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The end of the pleasure principle?

Fireworks, schoolkids insist, create smoke that makes television anchors reading out pollution levels in the city distraught and unhappy, writes Mondy Thapar.

india Updated: Oct 27, 2008 21:33 IST

I’ve been noticing over the last few Diwalis that midgets have been coming out of the inflammable woodwork and protesting against bursting crackers and lighting fireworks. They wave placards violently when cameras are pointed at them, less violently when it’s getting a bit hot under the collar, even during these October mornings.

On closer inspection, these ‘small people’ turn out to be children, mostly schoolkids in their uniforms, raging against the adult world that is polluting the world that they’re supposed to inherit in a few years’ time. Fireworks, they insist, create smoke that makes television anchors reading out pollution levels in the city distraught and unhappy.

Now, there were always a few ‘Save the World-Save the Whale’ nerds like these righteous kids during our school years. But they never reached the critical mass required to make Diwali a fireworks-less, cracker-less and, yes, smoke-less, grand activity. This year, it seems a certain line has been crossed, and if we don’t fight back — with our stock of Chinese crackers, rockets and chocolate bombs — Diwali may just finally turn out to be a ‘let’s have a candlelight vigil’ affair.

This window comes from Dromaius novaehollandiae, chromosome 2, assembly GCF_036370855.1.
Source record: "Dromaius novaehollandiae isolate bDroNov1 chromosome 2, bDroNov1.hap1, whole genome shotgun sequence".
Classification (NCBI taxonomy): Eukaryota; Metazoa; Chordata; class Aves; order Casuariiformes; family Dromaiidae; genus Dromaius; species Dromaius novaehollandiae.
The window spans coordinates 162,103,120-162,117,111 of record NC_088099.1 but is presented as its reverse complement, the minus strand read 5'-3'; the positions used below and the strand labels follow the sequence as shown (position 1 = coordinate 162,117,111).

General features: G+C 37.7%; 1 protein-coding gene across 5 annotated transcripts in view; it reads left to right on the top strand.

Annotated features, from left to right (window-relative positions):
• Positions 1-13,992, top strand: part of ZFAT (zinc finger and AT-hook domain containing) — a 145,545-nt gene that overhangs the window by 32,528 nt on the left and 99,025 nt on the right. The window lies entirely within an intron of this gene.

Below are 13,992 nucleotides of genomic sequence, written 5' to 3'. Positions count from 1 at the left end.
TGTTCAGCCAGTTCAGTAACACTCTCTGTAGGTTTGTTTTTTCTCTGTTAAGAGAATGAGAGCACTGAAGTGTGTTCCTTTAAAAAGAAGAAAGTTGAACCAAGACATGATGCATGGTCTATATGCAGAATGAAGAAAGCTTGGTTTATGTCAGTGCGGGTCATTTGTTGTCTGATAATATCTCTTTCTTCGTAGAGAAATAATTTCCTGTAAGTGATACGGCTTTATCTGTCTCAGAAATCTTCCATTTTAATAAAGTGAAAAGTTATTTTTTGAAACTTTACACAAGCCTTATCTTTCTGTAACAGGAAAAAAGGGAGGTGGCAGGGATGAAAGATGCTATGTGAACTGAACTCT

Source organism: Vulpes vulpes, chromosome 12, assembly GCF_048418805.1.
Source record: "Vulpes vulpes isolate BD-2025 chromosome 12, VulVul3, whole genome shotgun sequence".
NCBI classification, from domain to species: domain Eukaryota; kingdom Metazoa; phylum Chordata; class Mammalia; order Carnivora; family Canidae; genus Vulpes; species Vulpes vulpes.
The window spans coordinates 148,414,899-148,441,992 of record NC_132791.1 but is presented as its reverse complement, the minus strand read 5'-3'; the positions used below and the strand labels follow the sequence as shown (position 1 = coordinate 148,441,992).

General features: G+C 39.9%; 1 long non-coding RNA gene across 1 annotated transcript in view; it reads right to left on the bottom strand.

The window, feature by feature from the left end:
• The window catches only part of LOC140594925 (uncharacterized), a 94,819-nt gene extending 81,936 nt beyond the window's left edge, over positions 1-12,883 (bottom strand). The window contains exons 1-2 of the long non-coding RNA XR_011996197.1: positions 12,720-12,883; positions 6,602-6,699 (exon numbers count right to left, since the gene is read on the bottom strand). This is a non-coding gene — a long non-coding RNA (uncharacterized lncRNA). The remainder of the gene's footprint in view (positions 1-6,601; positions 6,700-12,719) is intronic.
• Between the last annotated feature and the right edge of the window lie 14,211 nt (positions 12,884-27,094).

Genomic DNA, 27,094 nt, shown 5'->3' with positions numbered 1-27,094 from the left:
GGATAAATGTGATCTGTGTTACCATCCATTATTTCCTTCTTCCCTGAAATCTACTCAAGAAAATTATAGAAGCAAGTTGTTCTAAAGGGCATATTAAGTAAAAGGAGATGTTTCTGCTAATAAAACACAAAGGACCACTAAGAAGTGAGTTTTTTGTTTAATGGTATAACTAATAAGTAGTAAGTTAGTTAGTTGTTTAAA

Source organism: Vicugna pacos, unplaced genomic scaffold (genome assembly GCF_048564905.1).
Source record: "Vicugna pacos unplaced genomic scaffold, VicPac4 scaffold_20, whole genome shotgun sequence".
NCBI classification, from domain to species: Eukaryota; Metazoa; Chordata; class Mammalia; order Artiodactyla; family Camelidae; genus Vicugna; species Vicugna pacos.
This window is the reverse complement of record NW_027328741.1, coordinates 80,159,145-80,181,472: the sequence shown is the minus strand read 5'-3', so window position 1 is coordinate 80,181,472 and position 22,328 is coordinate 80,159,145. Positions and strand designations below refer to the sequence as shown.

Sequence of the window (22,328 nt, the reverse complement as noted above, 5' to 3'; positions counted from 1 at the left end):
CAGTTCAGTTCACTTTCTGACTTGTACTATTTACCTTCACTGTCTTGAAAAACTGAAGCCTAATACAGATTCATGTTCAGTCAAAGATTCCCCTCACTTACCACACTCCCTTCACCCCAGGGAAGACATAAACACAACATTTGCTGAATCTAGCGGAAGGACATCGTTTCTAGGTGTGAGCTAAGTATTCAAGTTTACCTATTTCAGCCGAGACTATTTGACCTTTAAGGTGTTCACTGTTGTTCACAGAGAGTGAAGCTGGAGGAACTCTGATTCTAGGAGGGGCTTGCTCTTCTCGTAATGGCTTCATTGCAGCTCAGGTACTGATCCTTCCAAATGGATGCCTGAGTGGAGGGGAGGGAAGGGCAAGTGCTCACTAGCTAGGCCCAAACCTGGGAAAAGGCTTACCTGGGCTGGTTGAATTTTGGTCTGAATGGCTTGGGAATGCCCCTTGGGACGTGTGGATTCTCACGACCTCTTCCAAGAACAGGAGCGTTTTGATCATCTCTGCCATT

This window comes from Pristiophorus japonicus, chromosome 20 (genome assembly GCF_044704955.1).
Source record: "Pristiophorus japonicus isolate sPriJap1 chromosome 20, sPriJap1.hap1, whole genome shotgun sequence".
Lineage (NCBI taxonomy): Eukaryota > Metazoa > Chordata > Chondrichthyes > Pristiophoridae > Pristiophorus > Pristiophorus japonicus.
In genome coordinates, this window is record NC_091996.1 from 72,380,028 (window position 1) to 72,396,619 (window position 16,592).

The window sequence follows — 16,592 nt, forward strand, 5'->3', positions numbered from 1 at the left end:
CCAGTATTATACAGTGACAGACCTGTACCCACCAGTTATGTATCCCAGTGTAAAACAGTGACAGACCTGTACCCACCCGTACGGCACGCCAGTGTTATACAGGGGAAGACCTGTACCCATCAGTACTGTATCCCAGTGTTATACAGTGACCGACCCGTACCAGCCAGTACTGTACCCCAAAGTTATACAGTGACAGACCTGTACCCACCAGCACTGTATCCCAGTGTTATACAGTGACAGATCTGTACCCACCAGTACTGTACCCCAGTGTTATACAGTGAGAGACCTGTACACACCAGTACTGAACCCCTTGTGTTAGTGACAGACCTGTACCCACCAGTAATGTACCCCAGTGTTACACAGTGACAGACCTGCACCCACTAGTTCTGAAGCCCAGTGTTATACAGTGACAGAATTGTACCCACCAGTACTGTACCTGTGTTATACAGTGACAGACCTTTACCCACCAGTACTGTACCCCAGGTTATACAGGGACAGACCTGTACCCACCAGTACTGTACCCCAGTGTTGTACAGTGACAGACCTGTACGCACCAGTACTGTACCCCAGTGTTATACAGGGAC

The young anti-cracker lobby has also got sophisticated. Earlier this week, for instance, there was a bunch of schoolgirls shouting and waving the by-now-familiar slogan: ‘Say no to crackers’. But rather unsubtly along with this rather shameless life-affirming demand, they were making noises against cigarettes, alcohol and, ahem, drugs. One young lady — probably a head girl or something — even had a placard that ‘cleverly’ asked the question: ‘Holy or harmful Diwali?’

There was a time when festivals like Diwali were really an excuse to let it hang out, before returning to the banality of everyday life. The whole point was that the elders, in a subtle reversal of role model-building, would drink, burst crackers, gamble and generally be a loofa about town to drive home one single message: life is serious so don’t take it too seriously. Not any more.

Now it seems that with children insisting that there are immediate pleasures to be sought in saving the world, pleasure may fast become a sinful activity. Which is a shame. Not because the world doesn’t need to be saved. But because kids may be turning into monsters who want to save this loud, noisy chaos-filled world and take it over one day.

First Published: Oct 27, 2008 21:27 IST